Nelson Star Reporter
A retired senior government official is refuting the notion a multi-million dollar offer was ever made to Sons of Freedom Doukhobors removed from their families in the 1950s.
During testimony Monday before a BC Human Rights Tribunal, Linda Neville, formerly a senior policy analyst, was asked about a $5 million fund supposedly proposed to administer an oral history project.
The amount was cited in a 2000 letter to government from some of the now-grown children, who call themselves the New Denver Survivors.
“I have no idea where that number comes from,” Neville said.
Earlier this month, Joe Sherstobitoff, a contact person for the group, testified they rejected a $2 million offer for a research project that would have seen them work with the provincial archivist to uncover documents related to their seizure and confinement to a New Denver residential school.
Neville said two projects were under consideration — the one Sherstobitoff described, as well as an effort to record the survivors’ stories — but neither had a firm price tag.
“If an oral history project were to be undertaken, there would be a cost associated with it, but we weren’t to the point of agreement whether an oral history project would transpire,” she said.
Approximately 200 children were removed from their homes and taken to New Denver between 1953 and 1959 after their parents refused to send them to school. In 1999, a BC ombudsman’s report suggested they were owed an apology and compensation.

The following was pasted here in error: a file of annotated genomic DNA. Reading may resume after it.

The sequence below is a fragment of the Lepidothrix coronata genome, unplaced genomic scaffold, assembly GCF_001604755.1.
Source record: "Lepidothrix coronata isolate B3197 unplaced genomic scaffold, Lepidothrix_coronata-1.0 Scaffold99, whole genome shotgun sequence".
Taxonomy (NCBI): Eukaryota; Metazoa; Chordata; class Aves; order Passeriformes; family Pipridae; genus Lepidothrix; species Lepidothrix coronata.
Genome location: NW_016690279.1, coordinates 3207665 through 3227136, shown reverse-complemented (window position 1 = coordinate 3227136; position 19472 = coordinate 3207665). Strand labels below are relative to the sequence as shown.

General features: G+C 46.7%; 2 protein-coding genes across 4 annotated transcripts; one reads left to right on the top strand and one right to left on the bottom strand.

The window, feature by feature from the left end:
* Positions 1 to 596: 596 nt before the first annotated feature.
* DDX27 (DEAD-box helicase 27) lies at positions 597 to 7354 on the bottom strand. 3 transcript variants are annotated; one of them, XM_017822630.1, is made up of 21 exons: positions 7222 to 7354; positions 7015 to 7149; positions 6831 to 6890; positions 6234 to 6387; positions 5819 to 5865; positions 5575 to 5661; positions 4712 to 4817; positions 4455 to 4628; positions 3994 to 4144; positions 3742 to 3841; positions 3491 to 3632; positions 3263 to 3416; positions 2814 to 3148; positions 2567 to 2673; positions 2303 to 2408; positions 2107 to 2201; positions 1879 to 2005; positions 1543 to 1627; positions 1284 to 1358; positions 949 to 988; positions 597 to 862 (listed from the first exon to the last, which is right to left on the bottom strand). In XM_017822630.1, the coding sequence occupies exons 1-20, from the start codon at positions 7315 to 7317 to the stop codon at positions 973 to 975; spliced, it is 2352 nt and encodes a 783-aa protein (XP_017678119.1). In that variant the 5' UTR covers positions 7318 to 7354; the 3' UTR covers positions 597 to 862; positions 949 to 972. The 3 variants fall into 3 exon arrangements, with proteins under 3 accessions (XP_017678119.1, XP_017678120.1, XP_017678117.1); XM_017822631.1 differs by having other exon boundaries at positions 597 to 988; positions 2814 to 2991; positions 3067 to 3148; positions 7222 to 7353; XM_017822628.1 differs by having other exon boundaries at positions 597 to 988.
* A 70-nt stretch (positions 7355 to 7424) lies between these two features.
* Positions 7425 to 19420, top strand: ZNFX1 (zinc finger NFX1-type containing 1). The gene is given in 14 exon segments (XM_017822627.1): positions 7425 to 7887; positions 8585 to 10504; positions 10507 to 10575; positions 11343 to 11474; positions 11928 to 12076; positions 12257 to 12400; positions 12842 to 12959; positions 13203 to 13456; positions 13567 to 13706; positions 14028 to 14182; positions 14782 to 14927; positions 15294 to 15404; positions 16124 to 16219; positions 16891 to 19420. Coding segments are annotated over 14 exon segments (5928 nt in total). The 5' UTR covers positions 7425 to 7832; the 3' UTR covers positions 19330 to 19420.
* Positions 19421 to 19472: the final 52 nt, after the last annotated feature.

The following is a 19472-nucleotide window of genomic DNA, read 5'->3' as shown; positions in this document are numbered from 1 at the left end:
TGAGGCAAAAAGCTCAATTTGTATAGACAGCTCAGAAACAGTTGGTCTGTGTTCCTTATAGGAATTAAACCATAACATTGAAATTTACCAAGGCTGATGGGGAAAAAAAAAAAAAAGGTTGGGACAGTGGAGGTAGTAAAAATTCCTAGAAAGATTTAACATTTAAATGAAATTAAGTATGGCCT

Neville, however, who worked closely on the file, said while senior bureaucrats were committed to acting on many of the report’s recommendations, the government’s position, was consistently that individual compensation would have to be determined by the courts.
In 2004, then-Attorney General Geoff Plant issued a “statement of regret” in the legislature, which the survivors’ group said fell well short of the apology they were seeking.
They subsequently filed a human rights complaint, alleging discrimination in how they were treated during negotiations. The hearing finally began this month in Nelson with the complainants’ case, and shifted Monday to Vancouver for the province’s side of the story.
Asked by government lawyer Rob Horricks whether a $2 million proposal was ever made to Sherstobitoff or anyone else, Neville replied: “To the best of my understanding, it was not made by anyone in government. I have no awareness of it.”
Neville said she had never heard that figure prior to Sherstobitoff’s testimony.
She also disagreed with Sherstobitoff’s suggestion that a deadline was placed on the research project: “It wasn’t really a proposal so I don’t think it was possible to put a deadline on it.
I don’t know where this information came from, but it was not part of our discussion.”
Neville further denied that she and other officials deliberately met with small groups of survivors in an attempt to “divide and conquer.”
She said they met with anywhere from a dozen to 150 people at a time, depending on how many lived in a given area of the province and wished to attend.
Neville was to be cross-examined yesterday by Walter Swetlishoff of the survivors’ group, who is conducting their case after their lawyer resigned.
Horricks indicated he will call two witnesses today who themselves were taken to New Denver as children, followed tomorrow by an artist and landscape architect involved with an aborted monument at New Denver.
On Friday, he plans to call university professor Greg Cran, and on Monday, Geoff Plant, the former attorney general.
Swetlishoff is present at the hearing while other members of his group are listening via conference call.